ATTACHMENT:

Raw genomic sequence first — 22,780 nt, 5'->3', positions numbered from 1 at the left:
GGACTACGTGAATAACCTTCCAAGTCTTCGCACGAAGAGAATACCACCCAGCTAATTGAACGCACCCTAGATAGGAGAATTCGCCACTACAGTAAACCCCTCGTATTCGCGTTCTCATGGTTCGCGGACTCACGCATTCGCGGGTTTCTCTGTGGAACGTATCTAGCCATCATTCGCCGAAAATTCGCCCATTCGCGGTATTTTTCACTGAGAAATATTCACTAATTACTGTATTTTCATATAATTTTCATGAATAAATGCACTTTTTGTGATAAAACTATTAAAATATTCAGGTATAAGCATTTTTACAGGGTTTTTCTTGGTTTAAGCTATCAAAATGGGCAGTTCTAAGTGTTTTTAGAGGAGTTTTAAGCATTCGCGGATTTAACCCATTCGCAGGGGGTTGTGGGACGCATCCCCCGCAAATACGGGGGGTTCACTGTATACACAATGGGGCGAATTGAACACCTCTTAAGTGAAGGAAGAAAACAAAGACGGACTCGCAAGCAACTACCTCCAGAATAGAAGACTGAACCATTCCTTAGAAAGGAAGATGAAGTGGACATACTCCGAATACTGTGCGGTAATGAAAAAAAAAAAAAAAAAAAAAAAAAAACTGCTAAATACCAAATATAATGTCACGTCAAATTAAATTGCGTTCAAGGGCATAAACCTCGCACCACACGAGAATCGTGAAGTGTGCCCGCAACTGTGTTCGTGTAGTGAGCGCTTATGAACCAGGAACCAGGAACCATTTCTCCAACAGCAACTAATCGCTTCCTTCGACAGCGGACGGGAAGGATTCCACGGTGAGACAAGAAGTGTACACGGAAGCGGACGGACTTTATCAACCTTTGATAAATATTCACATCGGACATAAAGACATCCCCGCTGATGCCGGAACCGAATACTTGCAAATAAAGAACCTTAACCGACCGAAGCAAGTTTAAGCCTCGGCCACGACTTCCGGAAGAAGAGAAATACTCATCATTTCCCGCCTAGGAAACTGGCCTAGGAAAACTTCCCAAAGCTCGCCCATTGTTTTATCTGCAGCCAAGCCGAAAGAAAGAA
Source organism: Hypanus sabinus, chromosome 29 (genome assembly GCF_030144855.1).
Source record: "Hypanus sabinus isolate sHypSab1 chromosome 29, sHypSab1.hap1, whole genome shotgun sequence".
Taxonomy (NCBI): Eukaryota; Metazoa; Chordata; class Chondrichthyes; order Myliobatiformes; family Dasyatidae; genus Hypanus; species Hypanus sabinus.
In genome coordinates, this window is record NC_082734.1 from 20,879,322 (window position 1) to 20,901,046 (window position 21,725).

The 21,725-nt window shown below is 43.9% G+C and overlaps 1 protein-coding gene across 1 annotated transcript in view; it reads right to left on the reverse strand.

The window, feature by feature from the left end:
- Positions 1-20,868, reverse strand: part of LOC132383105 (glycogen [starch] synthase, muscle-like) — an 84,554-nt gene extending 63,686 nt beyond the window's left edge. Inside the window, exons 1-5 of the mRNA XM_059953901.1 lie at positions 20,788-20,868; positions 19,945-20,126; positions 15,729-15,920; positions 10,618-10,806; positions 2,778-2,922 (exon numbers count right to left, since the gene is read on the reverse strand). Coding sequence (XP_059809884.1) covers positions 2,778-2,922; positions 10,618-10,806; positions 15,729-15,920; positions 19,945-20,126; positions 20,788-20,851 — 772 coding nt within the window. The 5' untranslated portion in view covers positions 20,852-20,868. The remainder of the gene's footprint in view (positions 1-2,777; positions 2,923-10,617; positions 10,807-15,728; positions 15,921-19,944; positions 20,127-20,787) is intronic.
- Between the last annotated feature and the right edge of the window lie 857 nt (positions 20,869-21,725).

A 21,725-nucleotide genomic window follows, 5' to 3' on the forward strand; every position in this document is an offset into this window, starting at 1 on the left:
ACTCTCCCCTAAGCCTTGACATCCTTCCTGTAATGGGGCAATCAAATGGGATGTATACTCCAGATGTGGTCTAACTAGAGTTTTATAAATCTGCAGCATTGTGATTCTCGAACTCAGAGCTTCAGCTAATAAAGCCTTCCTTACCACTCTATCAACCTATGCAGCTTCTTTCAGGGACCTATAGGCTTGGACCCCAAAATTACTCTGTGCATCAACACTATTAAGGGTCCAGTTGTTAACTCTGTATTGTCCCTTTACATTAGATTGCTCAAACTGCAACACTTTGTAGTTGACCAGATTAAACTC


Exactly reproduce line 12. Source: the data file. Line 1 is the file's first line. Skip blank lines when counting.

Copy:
ACTCTCCCCTAAGCCTTGACATCCTTCCTGTAATGGGGCAATCAAATGGGATGTATACTCCAGATGTGGTCTAACTAGAGTTTTATAAATCTGCAGCATTGTGATTCTCGAACTCAGAGCTTCAGCTAATAAAGCCTTCCTTACCACTCTATCAACCTATGCAGCTTCTTTCAGGGACCTATAGGCTTGGACCCCAAAATTACTCTGTGCATCAACACTATTAAGGGTCCAGTTGTTAACTCTGTATTGTCCCTTTACATTAGATTGCTCAAACTGCAACACTTTGTAGTTGACCAGATTAAACTC